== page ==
The Third Circuit discussed the laches defense to a Lanham Act false advertising claim in Santana Products Inc. v. Bobrick Washroom Equipment, Inc., No. 03-1845 (3d Cir. Feb. 9, 2005). In Santana, the plaintiff filed his false advertising claim 7 years after he first learned of the defendant's alleged false statements. The defendant raised statute of limitations and laches defenses. Since the Lanham Act doesn't have a stated statute of limitations, the district court looked to "borrow" one from state law. But it held that the statute of limitations defense didn't fully bar the claim, just that part of it that was outside the 6-year limitation it borrowed from what it viewed as the most appropriate Pennsylvania law, the Pennsylvania Unfair Trade Practices and Consumer Protection Law (UTPCPL). But because the plaintiff first learned of the false statements outside the UTPCPL's 6-year limit, the district court held that a presumption of laches arose. It also held that the plaintiff's delay was inexcusable. Ultimately, however, it rejected the laches defense because it concluded that the plaintiff had proven that the defendant wasn't prejudiced by the delay. In other words, the district court held that a plaintiff can overcome laches so long as it can defeat a showing of EITHER (a) inexcusable delay OR (b) prejudice to the defendant.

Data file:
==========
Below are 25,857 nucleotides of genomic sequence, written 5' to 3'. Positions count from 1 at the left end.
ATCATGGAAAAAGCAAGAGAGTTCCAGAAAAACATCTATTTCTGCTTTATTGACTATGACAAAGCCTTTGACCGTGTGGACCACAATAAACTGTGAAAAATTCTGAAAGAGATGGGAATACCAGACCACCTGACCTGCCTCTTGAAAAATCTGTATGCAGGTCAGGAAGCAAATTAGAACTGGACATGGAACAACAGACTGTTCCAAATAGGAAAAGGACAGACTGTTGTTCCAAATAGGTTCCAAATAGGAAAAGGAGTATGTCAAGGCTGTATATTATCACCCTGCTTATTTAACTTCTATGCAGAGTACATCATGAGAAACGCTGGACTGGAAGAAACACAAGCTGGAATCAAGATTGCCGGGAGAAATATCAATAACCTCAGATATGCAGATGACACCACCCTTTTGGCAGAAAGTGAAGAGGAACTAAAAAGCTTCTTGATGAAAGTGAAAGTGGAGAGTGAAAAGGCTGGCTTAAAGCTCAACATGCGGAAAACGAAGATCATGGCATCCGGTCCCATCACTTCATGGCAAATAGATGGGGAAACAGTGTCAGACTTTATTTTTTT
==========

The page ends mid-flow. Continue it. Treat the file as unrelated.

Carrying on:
The 3d Circuit held that the district court should have dismissed the Lanham Act claim as barred by laches. It agreed with the district court's choice of the UTPCPL statute of limitations as the proper guidepost for the false advertising claim (take heed -- this may not be the proper source from which to borrow for a Lanham Act trademark infringement claim). It also agreed that a presumption of laches arose because of the plaintiff's seven-year wait. But it disagreed that a plaintiff facing a presumption of laches need overcome only one of the two elements of laches. The plaintiff needs to show BOTH that its delay was excusable AND that the defendant wasn't prejudiced by the delay. (Slip op. at 29.) The 3d Circuit discussed the issue in some detail despite several of its prior opinions expressly so holding, probably because the plaintiff had cited a district court decision written by Senior Third Circuit Judge Becker (when he was a district judge) that adopted the "either/or" rule for overcoming the presumption of laches.